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A Theory of Multitier Ecolabel Competition

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  • Carolyn Fischer
  • Thomas P. Lyon

Abstract

Ecolabels are widely used to inform markets about credence attributes of products. We present the first analysis of ecolabel competition that allows labels to have multiple tiers (e.g., silver/gold/platinum). For either an industry association or an NGO sponsor in autarky, binary labels are preferred when a large enough share of producers have a low cost of quality and when cost heterogeneity across firms is limited; multitier labels are preferred when a large enough share of producers have a high cost of quality and when cost heterogeneity is substantial. The NGO implements welfare-maximizing standards under certain conditions; the industry never does. When sponsors with differing objectives compete, the unique equilibrium involves multitier labels, with less environmental protection than the NGO in autarky would provide. The multitier equilibrium is robust to endogenous entry by producers.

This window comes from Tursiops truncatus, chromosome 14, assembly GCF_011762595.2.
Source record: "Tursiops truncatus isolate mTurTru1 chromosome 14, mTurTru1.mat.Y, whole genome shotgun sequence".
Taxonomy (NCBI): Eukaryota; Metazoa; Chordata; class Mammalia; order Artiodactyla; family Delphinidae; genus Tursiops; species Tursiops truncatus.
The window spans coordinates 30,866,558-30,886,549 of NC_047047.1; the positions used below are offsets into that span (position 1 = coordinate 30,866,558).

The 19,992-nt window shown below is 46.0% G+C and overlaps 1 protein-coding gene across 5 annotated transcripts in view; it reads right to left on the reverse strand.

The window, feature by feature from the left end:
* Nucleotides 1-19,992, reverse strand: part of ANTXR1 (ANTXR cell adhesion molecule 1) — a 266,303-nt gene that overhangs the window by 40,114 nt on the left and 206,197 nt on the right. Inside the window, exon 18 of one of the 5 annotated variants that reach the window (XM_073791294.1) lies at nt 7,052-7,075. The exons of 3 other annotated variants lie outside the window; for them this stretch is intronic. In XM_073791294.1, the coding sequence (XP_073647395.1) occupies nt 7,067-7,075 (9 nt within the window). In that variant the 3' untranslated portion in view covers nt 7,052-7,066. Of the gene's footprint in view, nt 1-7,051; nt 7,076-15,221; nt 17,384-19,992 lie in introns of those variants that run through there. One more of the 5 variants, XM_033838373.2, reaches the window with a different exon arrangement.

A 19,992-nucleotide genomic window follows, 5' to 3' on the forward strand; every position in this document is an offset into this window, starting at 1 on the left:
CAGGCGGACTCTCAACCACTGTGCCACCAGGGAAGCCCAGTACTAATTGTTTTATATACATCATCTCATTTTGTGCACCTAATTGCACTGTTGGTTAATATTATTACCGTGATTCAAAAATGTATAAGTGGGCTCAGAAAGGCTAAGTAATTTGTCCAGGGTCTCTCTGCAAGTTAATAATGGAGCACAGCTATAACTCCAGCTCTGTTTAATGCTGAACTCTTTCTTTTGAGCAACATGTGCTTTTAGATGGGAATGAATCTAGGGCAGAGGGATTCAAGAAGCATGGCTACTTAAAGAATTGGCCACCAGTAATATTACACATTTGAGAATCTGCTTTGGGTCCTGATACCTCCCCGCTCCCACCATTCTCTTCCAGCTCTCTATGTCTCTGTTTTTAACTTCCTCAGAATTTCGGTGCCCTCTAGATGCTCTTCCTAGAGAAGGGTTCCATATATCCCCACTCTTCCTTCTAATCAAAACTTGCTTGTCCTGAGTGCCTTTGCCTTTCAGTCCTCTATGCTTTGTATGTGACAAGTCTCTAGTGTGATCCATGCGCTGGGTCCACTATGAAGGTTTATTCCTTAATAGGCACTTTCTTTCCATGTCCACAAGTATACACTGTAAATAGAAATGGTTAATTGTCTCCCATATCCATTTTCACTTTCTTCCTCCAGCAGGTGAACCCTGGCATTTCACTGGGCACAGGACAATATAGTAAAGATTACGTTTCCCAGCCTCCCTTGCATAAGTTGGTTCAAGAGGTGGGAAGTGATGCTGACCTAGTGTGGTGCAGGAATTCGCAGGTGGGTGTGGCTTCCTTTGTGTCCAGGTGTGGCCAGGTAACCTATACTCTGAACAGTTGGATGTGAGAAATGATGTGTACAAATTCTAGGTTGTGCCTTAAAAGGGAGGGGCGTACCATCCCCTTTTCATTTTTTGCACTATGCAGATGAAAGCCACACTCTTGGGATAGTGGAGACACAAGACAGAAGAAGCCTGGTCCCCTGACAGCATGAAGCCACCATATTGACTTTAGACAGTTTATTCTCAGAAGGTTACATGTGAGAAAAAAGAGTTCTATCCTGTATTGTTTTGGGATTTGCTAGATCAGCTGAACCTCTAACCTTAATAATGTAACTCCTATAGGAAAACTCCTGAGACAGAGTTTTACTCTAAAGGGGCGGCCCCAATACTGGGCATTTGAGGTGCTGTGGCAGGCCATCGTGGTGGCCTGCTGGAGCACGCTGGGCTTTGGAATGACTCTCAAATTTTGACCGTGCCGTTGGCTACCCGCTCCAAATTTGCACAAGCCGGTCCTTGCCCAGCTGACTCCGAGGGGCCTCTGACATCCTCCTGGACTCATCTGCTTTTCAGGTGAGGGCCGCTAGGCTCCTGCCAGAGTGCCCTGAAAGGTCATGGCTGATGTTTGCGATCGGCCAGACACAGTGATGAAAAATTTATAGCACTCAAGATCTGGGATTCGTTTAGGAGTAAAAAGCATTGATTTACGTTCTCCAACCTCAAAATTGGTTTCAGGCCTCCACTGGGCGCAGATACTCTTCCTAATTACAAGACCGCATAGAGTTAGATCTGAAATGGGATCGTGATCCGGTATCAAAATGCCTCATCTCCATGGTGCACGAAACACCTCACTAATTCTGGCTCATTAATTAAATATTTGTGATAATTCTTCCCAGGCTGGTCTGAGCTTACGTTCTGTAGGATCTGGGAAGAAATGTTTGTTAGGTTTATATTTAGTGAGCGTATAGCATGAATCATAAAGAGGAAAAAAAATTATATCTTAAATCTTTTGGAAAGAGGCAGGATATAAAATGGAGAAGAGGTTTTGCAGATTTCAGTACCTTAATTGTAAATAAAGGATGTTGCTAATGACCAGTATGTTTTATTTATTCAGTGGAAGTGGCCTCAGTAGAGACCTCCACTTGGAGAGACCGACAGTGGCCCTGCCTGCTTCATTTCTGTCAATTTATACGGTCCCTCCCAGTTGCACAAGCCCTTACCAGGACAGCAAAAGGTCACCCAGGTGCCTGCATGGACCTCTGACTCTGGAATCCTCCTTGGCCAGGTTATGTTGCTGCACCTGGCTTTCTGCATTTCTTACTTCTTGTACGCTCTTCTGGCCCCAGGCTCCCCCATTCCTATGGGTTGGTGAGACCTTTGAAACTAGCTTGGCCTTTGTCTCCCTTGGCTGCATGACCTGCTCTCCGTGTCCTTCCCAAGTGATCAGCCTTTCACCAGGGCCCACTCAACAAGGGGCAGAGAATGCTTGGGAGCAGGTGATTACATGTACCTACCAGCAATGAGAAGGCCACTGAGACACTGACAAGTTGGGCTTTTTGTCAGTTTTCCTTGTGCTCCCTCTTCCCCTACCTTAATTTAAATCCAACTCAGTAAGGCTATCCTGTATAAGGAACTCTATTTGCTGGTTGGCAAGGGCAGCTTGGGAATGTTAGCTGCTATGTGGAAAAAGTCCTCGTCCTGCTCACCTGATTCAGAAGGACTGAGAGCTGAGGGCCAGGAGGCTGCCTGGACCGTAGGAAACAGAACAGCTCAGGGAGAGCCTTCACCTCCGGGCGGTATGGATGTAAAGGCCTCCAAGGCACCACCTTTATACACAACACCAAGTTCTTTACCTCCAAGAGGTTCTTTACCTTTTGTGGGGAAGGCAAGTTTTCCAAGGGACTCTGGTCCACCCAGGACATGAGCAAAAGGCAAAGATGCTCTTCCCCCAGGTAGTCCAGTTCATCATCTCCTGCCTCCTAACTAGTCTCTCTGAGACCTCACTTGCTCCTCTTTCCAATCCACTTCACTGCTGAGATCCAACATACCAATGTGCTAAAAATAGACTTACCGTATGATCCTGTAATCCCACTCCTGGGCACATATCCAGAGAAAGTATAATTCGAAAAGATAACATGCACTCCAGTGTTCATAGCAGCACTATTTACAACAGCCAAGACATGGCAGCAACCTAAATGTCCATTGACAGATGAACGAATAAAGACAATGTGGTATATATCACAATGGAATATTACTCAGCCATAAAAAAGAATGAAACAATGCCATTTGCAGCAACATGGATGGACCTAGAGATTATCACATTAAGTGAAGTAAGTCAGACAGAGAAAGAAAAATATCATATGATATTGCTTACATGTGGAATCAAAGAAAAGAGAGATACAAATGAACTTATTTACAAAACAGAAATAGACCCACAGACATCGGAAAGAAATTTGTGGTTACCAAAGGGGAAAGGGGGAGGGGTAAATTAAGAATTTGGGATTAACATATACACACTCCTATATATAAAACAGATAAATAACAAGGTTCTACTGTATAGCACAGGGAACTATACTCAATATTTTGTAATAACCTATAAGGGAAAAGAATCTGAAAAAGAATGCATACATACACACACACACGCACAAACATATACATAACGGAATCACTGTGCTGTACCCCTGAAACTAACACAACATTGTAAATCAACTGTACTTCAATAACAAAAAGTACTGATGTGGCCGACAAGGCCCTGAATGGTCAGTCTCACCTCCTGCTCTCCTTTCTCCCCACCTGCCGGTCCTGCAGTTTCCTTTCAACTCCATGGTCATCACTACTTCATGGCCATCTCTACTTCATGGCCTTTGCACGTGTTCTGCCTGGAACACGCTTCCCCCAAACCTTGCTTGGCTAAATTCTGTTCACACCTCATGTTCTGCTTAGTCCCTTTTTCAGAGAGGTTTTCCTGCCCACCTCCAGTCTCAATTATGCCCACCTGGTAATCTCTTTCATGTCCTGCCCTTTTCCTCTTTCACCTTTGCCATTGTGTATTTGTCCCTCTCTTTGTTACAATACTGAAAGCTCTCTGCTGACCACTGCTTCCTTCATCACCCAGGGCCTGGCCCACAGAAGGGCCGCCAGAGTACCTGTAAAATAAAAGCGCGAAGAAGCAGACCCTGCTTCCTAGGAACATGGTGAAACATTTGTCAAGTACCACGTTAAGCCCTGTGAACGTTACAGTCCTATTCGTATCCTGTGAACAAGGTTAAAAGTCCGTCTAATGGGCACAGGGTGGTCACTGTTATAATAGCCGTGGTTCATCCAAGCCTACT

Suggested Citation

  • Carolyn Fischer & Thomas P. Lyon, 2019. "A Theory of Multitier Ecolabel Competition," Journal of the Association of Environmental and Resource Economists, University of Chicago Press, vol. 6(3), pages 461-501.
  • Handle: RePEc:ucp:jaerec:doi:10.1086/702985
    DOI: 10.1086/702985
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    Cited by:

    1. Sylvaine Poret, 2019. "Corporate–NGO Partnerships through Sustainability Labeling Schemes: Motives and Risks," Sustainability, MDPI, Open Access Journal, vol. 11(9), pages 1-19, May.

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